5

$G_1$ and $G_2$ are equivalent if and only if $L_{G_1} = L_{G_2}$. Since the relation $=$ is an equivalence relation over languages, so is the equivalence between grammars.


5

Usually that is a matter of taste. If I am nathematically motivated then I write $a^*$ like some single argument postfix operations in mathematics. If I keep close to applications, I would type $a*$ because typing superscripts in input for programs seems silly. Same for $a^+$. Be aware that in the context of regular expressions plus $+$ might have another ...


4

$\Sigma$ is a (not proper) superset of itself but there are other supersets of $\Sigma$. For example if $\Sigma = \{a,b\}$ and $\Sigma'=\{a,b,c\}$ then $\Sigma'$ is a (proper) superset of $\Sigma$. To show that the claim is true you just need to show that, for every finite set $\Sigma' \supseteq \Sigma$, you have $(\Sigma')^* \supseteq \Sigma^*$. Then, for ...


4

Yes. What you are constructing is the product automaton recognizing the language $L_{s,q}\cap L_{q,f}$, where for $q, q' \in Q$, $L_{q,q'}$ is the language of words leading from state $q$ to state $q'$. Formally: $$L_{q,q'} = \{u\in \Sigma^*\mid q'\in \delta^*(q, u)\}$$ It is well known that $L_{q,q'}$ is a regular language (just consider the initial state $...


3

You certainly don't need a context-sensitive grammar to solve this problem (and it probably wouldn't help you, either). In fact, you can solve it with the precedence declarations available in most standard parser-generating tools. For example, a simple bison grammar is: %left '+' %left LAMBDA_LEFT %left APPLY "lambda" VALUE ID '(' %% expr : expr '+'...


3

"$\lambda$" is commonly used to represent the empty string, although "$\epsilon$" could be the more common one. This was introduced earlier in that book, section "3.1 Grammar Editing" of chapter "Regular Grammars". On the last row you will enter the production $A \rightarrow \lambda$, a $\lambda$-production. To do ...


2

Every rational language can be represented by (at least one) rational expression, and every rational expression represents a rational language. That means for any rational language, you can find the equivalent expression (though it might not always be a simple task). In fact, there are algorithms that convert any NFA into an equivalent rational expression ...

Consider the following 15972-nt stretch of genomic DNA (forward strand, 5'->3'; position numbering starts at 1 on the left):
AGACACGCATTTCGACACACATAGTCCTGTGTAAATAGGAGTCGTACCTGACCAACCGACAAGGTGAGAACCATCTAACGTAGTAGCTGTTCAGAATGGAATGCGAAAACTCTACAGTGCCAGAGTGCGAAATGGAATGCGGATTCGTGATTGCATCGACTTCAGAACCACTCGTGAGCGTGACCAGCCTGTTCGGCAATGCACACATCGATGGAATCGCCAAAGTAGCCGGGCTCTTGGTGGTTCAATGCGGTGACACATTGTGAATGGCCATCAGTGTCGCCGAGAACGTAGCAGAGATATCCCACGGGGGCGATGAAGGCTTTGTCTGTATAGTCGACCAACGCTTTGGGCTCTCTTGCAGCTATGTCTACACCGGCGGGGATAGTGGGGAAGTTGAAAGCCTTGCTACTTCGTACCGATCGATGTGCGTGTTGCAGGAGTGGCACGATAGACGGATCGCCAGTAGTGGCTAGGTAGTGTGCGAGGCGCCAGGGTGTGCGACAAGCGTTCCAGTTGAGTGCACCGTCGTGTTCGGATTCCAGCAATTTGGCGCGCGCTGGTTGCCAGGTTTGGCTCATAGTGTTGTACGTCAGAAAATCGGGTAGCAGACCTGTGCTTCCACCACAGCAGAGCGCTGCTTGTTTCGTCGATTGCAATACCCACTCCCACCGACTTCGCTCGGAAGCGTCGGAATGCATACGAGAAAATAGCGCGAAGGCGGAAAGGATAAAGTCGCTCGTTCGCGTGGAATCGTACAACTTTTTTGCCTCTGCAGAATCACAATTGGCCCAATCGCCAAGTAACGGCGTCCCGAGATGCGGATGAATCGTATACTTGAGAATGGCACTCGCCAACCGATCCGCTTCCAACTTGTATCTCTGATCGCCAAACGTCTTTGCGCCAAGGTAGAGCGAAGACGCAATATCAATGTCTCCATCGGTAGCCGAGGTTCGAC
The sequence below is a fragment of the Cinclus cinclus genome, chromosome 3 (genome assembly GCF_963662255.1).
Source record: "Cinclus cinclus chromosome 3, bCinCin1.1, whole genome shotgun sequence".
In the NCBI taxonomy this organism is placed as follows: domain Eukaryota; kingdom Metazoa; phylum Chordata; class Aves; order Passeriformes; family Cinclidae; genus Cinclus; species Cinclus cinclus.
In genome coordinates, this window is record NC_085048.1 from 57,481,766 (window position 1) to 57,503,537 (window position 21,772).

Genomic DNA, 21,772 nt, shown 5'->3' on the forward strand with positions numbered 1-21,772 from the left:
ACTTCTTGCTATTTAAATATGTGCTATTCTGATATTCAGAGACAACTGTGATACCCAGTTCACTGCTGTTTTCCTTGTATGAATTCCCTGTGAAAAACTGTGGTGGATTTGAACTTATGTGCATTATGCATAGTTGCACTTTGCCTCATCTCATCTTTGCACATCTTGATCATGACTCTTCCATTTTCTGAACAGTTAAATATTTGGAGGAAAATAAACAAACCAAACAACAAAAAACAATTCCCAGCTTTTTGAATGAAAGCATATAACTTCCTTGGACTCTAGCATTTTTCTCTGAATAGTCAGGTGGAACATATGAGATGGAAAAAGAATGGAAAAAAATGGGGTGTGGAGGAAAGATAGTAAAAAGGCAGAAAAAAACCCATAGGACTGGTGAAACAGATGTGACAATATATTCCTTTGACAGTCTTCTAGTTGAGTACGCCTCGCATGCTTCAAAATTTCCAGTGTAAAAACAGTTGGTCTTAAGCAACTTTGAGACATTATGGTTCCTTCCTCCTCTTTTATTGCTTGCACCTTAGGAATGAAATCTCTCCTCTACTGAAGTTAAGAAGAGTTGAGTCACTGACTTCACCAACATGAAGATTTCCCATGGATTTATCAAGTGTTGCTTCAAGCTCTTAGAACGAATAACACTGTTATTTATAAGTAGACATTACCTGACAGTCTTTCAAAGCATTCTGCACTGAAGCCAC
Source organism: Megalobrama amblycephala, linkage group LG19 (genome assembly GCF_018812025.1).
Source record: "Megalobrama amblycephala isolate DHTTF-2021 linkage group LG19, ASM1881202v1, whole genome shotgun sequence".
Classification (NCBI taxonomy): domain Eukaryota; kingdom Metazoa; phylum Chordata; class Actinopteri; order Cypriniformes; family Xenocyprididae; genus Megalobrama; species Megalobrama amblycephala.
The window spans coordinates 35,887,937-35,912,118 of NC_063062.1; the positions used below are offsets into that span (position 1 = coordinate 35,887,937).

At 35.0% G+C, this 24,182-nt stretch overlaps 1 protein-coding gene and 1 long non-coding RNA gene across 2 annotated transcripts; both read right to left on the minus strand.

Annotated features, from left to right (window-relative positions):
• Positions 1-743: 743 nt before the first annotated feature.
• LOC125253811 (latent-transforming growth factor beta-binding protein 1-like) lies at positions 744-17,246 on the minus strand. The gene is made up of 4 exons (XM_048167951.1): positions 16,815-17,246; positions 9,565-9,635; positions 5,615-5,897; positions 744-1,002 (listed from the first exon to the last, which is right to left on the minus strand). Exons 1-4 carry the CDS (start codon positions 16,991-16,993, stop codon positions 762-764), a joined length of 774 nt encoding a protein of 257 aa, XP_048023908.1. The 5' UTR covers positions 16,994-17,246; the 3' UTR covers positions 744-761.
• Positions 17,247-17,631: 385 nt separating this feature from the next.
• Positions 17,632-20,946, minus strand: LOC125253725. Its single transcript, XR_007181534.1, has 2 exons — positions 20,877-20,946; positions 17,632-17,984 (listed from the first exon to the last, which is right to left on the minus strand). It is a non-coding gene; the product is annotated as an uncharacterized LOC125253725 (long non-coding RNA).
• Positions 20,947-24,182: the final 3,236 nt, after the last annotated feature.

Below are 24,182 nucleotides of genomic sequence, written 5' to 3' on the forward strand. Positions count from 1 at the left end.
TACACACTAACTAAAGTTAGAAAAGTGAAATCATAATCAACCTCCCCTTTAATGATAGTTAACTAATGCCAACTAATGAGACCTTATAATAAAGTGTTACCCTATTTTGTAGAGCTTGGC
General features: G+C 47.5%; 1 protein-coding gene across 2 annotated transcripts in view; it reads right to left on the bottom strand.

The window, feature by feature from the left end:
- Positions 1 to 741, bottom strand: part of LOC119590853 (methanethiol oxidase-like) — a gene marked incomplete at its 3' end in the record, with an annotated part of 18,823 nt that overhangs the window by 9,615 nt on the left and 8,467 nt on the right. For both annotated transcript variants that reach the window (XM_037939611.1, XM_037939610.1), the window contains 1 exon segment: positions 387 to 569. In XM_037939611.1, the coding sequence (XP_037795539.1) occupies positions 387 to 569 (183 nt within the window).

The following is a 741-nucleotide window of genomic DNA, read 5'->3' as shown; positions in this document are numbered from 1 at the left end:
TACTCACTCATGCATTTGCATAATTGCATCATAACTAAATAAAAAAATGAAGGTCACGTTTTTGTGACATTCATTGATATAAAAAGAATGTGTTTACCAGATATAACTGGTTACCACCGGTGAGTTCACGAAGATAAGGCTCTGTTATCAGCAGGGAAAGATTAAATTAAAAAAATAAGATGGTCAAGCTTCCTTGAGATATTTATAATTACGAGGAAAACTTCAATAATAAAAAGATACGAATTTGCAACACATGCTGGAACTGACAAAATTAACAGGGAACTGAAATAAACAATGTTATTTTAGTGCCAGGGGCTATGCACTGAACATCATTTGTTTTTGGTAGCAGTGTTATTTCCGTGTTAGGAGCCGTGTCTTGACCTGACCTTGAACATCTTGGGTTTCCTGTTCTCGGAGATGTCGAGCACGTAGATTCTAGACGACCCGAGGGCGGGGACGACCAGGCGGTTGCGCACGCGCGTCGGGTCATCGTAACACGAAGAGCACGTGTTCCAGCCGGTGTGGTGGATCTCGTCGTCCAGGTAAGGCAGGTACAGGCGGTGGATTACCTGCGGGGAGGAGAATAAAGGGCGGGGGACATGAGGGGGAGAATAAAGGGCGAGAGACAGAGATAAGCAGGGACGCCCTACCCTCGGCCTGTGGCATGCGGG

1

Let $\mathcal{G}$ be the set of all context-free grammars and let $\rho \subseteq \mathcal{G}^2$ denote the binary relation "being equivalent to". Let $G$ be a CFG grammar. Clearly it holds that $G \rho G$ since $L_G=L_G$. Therefore $\rho$ is reflexive. Let $G$ and $G'$ be CFG grammars such that $G \rho G'$. By definition of $\rho$ we have $L_{G} = ...


1

You missed state $\emptyset$. The transition from state $1$ when character $a$ is read goes to $\emptyset$. Since all transition from $\emptyset$ also go to $\emptyset$, you can also use the standard convention of omitting $\emptyset$ (and the transition for character $a$ from state $1$). If a DFA has some missing transitions, it can always be completed by ...


1

A good first step for designing automata is to think about what states you will need. Here, you would need to remember the sum – which is not possible with a DFA – but thankfully, we only need to remember the sum in mod3 arithmetic, which means it can only have three distinct values: 0, 1 or 2. Therefore, we can keep track of the sum mod 3 with a finite ...


1

Your DFA doesn't match the empty string. Note that if $L$ is regular, then infinitely many DFAs accept $L$. There is no unique answer for "DFA that accepts $L$". However, there is a canonical answer: there is a unique DFA with the minimum number of states that accepts $L$, known as the minimal DFA. Your teacher drew the minimal DFA for your ...


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